Urban Lumber Could Hold Hidden Surprises
The old maple tree that fell in my backyard is just too good for firewood, but all the sawyers I've called seem reluctant to come mill it for me. They quote additional charges in the event of blade breakage. Should I have to pay for their equipment?
—Jimmy Feeling, Riverdale, N.J.
A broken-blade fee is fairly common for sawyers operating portable mills, Jimmy. Especially when milling "urban" trees, which considerably raise the odds of hitting embedded metal.
Did the maple ever hold a treehouse? Has anyone ever nailed a clothesline to it? Did it live along a fenceline where it absorbed barbed wire? These questions are often impossible to answer because trees large enough to hold useful lumber are also old enough to pre-date their current owners. A one-tree job probably doesn't earn the sawyer enough to risk the expense of a seriously damaged blade, so you end up absorbing the cost.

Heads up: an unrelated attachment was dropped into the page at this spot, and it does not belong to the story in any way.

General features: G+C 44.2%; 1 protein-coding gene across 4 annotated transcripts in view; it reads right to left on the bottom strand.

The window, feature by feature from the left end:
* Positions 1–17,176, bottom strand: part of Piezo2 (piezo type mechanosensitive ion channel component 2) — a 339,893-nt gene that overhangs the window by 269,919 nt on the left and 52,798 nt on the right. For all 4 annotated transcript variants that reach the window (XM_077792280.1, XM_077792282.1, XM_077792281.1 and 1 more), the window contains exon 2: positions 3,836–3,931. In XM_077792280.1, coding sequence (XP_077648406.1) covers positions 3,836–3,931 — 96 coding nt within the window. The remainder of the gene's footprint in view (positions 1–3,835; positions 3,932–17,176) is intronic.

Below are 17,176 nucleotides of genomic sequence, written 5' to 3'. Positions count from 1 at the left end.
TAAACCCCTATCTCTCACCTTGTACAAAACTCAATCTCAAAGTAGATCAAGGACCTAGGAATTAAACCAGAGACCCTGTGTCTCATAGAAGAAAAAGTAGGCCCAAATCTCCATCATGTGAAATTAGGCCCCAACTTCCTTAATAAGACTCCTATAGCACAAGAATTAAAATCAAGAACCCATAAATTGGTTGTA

If you take the plunge and hire a sawyer anyway, spring for a handheld metal detector and thoroughly inspect the lumber before and during milling to prevent damage to your own blades or yourself after you start working the wood in your shop.